Bristol-Myers Squibb Company (NYSE: BMY) today announced new Phase II data demonstrating that an investigational quad therapy regimen combining the NS5A replication complex inhibitor daclatasvir (DCV), the NS3 protease inhibitor asunaprevir (ASV), and a backbone of alfa interferon and ribavirin (alfa/RBV) achieved sustained virologic response rates 12- and 24-weeks post-treatment (SVR 12 and SVR 24) of 95% (39/41) and 93% (38/41), respectively, in patients with genotype 1 (GT1) hepatitis C virus (HCV) who were prior null responders to alfa/RBV. The DCV ASV Quad treatment groups included predominantly GT1a patients (36/41), a patient population with limited effective treatment options.
These data were presented today at the American Association for the Study of Liver Diseases congress in Boston, along with safety and efficacy data on DCV/ASV Dual therapy in GT1b prior null responders enrolled in this same study.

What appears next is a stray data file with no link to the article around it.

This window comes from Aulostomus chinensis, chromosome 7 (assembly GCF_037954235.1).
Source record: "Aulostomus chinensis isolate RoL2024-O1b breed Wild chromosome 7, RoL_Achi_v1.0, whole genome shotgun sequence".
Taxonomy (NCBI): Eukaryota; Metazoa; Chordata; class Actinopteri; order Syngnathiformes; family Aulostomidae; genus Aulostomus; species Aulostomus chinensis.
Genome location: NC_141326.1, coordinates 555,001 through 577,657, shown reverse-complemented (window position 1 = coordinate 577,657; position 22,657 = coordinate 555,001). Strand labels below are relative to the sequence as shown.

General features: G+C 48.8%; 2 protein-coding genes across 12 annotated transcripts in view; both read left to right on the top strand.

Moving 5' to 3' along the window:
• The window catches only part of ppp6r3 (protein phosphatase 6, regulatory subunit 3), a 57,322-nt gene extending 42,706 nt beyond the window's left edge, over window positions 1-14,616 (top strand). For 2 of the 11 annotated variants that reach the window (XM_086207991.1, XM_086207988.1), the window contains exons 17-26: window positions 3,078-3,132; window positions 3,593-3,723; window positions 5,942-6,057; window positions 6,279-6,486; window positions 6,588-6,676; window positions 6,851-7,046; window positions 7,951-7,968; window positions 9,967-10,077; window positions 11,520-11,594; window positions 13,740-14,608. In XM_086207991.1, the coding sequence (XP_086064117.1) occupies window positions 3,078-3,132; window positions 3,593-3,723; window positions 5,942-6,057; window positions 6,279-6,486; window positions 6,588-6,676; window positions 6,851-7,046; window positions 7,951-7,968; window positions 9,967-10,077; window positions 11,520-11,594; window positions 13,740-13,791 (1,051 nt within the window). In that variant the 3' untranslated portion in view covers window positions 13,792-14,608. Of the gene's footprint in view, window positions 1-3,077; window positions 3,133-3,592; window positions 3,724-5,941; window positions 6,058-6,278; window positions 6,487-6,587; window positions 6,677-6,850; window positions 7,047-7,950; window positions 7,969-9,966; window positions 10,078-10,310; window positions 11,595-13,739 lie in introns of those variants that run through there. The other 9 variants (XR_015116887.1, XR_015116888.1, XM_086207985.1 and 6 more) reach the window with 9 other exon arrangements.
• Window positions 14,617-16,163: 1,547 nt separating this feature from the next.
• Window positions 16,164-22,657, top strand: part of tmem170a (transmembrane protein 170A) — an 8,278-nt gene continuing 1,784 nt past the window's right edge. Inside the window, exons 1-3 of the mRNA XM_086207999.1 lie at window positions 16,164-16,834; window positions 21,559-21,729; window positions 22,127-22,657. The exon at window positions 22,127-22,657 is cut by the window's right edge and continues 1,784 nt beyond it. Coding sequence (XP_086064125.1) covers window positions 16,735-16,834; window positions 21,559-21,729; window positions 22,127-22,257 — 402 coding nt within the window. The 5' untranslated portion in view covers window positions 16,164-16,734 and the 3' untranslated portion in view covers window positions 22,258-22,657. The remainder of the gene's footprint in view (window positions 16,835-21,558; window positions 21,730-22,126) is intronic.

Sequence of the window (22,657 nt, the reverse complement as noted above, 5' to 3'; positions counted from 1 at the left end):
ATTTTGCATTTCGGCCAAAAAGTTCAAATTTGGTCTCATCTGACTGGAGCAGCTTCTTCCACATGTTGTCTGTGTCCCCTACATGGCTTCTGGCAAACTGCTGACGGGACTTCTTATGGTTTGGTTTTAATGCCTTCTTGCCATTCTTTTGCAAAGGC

There were no serious adverse events related to study drug or discontinuations due to adverse events in the DCV ASV Quad therapy treatment groups of this study. Overall, headache was the most common adverse event in the DCV ASV Quad treatment groups (60%, 43%).
“In this study, we are encouraged to see that patients who are among the most difficult to treat – those with genotype 1a who did not respond to previous treatment with alfa interferon and ribavirin – demonstrated high SVR rates of 93 percent,” said Brian Daniels, MD, senior vice president, Global Development and Medical Affairs, Research and Development, Bristol-Myers Squibb. “The results seen with this daclatasvir-based quadruple regimen are important as we continue to evaluate treatment approaches that improve response rates in this challenging patient population.”Daclatasvir is the first NS5A replication complex inhibitor to be investigated in HCV clinical trials and is currently in Phase III development. Asunaprevir is an oral, NS3 protease inhibitor in Phase III development with daclatasvir.